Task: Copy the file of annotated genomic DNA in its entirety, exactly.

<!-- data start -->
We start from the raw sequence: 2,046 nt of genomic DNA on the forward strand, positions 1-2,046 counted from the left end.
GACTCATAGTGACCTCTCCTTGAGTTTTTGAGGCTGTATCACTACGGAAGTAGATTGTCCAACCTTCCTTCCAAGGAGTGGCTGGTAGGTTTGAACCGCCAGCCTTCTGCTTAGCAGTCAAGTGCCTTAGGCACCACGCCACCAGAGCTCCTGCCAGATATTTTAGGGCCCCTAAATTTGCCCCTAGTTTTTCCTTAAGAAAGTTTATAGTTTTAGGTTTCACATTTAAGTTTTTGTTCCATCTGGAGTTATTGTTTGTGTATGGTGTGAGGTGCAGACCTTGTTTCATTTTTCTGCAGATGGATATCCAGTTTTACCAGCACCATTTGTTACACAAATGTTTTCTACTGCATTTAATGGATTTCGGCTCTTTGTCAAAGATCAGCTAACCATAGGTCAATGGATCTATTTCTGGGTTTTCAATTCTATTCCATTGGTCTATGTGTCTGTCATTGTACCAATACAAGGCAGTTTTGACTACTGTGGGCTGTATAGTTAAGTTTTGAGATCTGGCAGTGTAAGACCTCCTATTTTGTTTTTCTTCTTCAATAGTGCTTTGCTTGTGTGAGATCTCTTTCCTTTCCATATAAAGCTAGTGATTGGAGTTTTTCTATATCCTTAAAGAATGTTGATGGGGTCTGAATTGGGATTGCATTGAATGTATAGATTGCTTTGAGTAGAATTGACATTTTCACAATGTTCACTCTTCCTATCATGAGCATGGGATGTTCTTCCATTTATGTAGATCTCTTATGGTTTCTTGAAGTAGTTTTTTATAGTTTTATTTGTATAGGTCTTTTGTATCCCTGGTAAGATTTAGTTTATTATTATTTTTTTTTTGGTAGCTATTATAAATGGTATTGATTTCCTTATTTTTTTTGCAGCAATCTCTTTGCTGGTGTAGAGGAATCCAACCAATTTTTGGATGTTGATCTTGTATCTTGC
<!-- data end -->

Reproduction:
We start from the raw sequence: 2,046 nt of genomic DNA on the forward strand, positions 1-2,046 counted from the left end.
GACTCATAGTGACCTCTCCTTGAGTTTTTGAGGCTGTATCACTACGGAAGTAGATTGTCCAACCTTCCTTCCAAGGAGTGGCTGGTAGGTTTGAACCGCCAGCCTTCTGCTTAGCAGTCAAGTGCCTTAGGCACCACGCCACCAGAGCTCCTGCCAGATATTTTAGGGCCCCTAAATTTGCCCCTAGTTTTTCCTTAAGAAAGTTTATAGTTTTAGGTTTCACATTTAAGTTTTTGTTCCATCTGGAGTTATTGTTTGTGTATGGTGTGAGGTGCAGACCTTGTTTCATTTTTCTGCAGATGGATATCCAGTTTTACCAGCACCATTTGTTACACAAATGTTTTCTACTGCATTTAATGGATTTCGGCTCTTTGTCAAAGATCAGCTAACCATAGGTCAATGGATCTATTTCTGGGTTTTCAATTCTATTCCATTGGTCTATGTGTCTGTCATTGTACCAATACAAGGCAGTTTTGACTACTGTGGGCTGTATAGTTAAGTTTTGAGATCTGGCAGTGTAAGACCTCCTATTTTGTTTTTCTTCTTCAATAGTGCTTTGCTTGTGTGAGATCTCTTTCCTTTCCATATAAAGCTAGTGATTGGAGTTTTTCTATATCCTTAAAGAATGTTGATGGGGTCTGAATTGGGATTGCATTGAATGTATAGATTGCTTTGAGTAGAATTGACATTTTCACAATGTTCACTCTTCCTATCATGAGCATGGGATGTTCTTCCATTTATGTAGATCTCTTATGGTTTCTTGAAGTAGTTTTTTATAGTTTTATTTGTATAGGTCTTTTGTATCCCTGGTAAGATTTAGTTTATTATTATTTTTTTTTTGGTAGCTATTATAAATGGTATTGATTTCCTTATTTTTTTTGCAGCAATCTCTTTGCTGGTGTAGAGGAATCCAACCAATTTTTGGATGTTGATCTTGTATCTTGC